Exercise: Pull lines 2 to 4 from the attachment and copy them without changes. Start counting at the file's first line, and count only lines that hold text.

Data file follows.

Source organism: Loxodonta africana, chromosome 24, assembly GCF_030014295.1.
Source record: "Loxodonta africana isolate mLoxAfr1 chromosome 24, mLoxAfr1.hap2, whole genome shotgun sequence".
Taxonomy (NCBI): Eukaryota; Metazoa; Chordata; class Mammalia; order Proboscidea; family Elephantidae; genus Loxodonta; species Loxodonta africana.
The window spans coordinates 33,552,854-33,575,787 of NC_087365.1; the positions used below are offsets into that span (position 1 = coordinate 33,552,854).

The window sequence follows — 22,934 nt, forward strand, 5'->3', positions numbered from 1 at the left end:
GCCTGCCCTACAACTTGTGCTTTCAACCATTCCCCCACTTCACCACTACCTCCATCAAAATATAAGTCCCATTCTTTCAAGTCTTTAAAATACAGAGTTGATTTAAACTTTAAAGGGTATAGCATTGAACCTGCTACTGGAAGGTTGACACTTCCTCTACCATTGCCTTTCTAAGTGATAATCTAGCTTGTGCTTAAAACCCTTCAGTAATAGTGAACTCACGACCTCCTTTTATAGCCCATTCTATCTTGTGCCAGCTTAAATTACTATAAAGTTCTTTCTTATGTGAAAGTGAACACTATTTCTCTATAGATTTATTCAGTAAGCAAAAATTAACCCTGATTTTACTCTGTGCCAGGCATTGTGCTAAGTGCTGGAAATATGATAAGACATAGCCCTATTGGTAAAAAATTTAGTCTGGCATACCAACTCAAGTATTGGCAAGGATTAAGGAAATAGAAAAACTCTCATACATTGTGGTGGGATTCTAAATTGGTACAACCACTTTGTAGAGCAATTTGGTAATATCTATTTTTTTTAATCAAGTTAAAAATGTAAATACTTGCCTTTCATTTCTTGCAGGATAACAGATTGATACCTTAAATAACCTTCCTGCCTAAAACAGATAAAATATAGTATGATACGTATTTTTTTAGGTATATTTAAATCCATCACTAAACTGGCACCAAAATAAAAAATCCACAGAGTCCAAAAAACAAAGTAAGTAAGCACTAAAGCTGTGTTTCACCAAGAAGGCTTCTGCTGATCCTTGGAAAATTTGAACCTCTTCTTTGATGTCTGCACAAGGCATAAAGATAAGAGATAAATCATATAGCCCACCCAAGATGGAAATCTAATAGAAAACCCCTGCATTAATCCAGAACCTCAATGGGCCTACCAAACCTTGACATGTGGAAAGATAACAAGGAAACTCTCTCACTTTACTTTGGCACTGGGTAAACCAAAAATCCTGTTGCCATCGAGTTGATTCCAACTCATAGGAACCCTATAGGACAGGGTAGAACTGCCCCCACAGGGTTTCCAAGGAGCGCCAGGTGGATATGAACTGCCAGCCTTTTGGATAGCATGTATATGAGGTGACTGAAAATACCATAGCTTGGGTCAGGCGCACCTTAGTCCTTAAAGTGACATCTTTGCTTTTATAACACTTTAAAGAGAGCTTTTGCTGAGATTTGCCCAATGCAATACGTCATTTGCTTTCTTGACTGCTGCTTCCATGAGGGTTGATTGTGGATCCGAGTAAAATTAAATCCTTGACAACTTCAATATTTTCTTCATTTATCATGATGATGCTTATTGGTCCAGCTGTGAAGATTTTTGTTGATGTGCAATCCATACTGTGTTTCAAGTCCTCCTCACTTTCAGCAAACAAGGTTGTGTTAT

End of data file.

Source record: "Loxodonta africana isolate mLoxAfr1 chromosome 24, mLoxAfr1.hap2, whole genome shotgun sequence".
Taxonomy (NCBI): Eukaryota; Metazoa; Chordata; class Mammalia; order Proboscidea; family Elephantidae; genus Loxodonta; species Loxodonta africana.
The window spans coordinates 33,552,854-33,575,787 of NC_087365.1; the positions used below are offsets into that span (position 1 = coordinate 33,552,854).